To realize broadband's potential to benefit our democracy and connect us to one another, all people in the United States must have equal access and broadband must be made affordable for the most vulnerable. Yet today, 15 percent of American households with school-age children do not have subscriptions to any form of broadband, including one-quarter of Black households (an additional 23 percent of African Americans are “smartphone-only" internet users, meaning they lack traditional home broadband service but do own a smartphone, which is insufficient to attend class, do homework, or apply for a job). The Biden administration, Federal Communications Commission, and Congress must develop and implement plans to increase funding for broadband to expand universal access.

Enhanced, Refundable Child Tax Credits

The United States faces a crisis of child poverty. Seventeen percent of all American children are impoverished — a rate higher than not just peer nations like Canada and the U.K., but Mexico and Russia as well. Currently, more than 50 percent of Black and Latinx children in the U.S. do not qualify for the full benefit, compared to 23 percent of white children, and nearly one in five Black children do not receive any credit at all.

To combat this crisis, President Biden and Congress should enhance the child tax credit and make it fully refundable. If we enhance the child tax credit, we can cut child poverty by 40 percent and instantly lift over 50 percent of Black children out of poverty.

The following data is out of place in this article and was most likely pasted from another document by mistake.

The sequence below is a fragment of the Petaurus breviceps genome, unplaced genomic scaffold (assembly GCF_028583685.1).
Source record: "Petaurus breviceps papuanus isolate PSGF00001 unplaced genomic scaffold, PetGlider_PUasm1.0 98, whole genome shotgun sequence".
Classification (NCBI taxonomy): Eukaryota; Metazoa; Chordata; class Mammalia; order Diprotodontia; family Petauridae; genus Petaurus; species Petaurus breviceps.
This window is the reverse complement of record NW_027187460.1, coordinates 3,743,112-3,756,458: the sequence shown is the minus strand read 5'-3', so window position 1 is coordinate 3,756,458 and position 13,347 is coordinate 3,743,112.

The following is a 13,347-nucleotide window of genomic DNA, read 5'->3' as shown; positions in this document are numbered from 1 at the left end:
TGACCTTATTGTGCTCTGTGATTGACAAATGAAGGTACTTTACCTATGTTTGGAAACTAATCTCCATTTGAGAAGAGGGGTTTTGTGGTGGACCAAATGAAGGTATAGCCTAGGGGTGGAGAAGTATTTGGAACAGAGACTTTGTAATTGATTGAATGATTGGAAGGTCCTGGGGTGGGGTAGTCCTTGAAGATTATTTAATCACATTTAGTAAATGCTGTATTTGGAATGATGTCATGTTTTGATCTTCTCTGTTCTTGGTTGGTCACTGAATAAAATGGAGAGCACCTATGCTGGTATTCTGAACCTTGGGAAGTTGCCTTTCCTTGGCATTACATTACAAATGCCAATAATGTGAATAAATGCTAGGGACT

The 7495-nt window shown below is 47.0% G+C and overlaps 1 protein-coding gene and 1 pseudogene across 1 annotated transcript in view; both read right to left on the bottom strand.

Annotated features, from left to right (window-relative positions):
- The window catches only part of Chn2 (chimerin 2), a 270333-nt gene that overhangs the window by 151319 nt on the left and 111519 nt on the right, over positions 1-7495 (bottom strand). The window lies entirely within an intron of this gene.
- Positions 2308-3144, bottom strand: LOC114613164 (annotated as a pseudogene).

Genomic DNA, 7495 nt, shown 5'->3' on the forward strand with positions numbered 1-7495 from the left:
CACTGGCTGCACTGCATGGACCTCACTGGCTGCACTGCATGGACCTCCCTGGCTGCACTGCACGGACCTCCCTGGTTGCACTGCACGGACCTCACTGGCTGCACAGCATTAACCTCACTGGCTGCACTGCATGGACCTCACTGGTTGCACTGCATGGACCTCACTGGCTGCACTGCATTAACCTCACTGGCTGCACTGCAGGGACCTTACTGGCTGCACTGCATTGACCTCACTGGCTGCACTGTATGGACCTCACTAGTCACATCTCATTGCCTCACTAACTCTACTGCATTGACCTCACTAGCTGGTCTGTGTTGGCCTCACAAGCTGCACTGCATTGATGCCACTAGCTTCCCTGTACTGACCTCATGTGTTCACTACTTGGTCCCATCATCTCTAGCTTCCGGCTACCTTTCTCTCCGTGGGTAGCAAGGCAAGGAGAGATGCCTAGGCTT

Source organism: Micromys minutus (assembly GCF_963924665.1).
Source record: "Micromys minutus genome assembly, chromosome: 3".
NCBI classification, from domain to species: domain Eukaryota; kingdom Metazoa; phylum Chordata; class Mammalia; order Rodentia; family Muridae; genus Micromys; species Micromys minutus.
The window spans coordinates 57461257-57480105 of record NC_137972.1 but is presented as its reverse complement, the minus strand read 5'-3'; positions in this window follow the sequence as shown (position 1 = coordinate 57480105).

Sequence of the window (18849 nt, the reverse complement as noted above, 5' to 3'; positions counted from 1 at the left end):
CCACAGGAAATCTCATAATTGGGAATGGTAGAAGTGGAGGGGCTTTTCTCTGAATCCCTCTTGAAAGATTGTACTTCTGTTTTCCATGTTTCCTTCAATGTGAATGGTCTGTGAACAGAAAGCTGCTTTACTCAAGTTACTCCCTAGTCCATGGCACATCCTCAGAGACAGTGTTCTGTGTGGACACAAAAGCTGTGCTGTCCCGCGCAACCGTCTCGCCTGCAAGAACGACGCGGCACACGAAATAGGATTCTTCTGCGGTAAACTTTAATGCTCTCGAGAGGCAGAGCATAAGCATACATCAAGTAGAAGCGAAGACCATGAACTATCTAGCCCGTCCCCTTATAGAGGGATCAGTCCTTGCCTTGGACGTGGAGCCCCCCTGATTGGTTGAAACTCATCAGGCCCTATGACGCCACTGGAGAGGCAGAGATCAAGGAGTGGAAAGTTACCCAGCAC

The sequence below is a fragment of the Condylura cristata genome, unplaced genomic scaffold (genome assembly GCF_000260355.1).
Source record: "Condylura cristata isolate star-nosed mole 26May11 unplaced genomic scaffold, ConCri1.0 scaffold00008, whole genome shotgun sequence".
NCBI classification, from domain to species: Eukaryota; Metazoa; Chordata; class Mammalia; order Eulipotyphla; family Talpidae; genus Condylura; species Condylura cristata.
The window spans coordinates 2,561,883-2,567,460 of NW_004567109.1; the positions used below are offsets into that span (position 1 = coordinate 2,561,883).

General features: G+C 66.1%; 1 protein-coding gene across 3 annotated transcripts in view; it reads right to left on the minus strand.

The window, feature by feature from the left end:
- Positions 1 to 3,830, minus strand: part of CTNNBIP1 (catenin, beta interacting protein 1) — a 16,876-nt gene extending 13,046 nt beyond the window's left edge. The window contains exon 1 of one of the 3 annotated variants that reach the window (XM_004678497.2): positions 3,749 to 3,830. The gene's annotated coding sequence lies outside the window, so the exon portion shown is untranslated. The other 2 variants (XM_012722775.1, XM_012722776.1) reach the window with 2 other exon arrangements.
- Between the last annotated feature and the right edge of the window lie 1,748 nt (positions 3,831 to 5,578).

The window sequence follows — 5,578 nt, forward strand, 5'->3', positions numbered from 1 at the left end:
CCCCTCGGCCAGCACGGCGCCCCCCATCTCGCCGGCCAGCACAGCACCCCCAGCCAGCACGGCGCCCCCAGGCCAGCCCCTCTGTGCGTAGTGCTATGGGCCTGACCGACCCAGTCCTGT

Reparations

We cannot repair harms that we have not fully diagnosed. We must commit to a thorough examination of the impact of the legacy of chattel slavery on racial inequality today. In 2021, Congress must pass H.R. 40, which would establish a commission to study reparations and make recommendations for Black Americans.

The Long View

For the past century, the ACLU has fought for racial justice in legislatures and in courts, including through several landmark Supreme Court cases. While the court has not always ruled in favor of racial justice, incremental wins throughout history have helped to chip away at different forms of racism such as school segregation ( Brown v. Board), racial bias in the criminal legal system (Powell v. Alabama, i.e. the Scottsboro Boys), and marriage inequality (Loving v. Virginia). While these landmark victories initiated necessary reforms, they were only a starting point.

Systemic racism continues to pervade the lives of Black people through voter suppression, lack of financial services, housing discrimination, and other areas. More than anything, doing this work has taught the ACLU that we must fight on every front in order to overcome our country's legacies of racism. That is what our Systemic Equality agenda is all about.

In the weeks ahead, we will both expand on our views of why these campaigns are crucial to systemic equality and signal the path this country must take. We will also dive into our work to build organizing, advocacy, and legal power in the South — a region with a unique history of racial oppression and violence alongside a rich history of antiracist organizing and advocacy. We are committed to four principles throughout this campaign: reconciliation, access, prosperity, and empowerment. We hope that our actions can meet our ambition to, as Dr. King said, lead this nation to live out the true meaning of its creed.

What you can do:
Take the pledge: Systemic Equality Agenda
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Featured image by Shutterstock

This article is in partnership with Staples.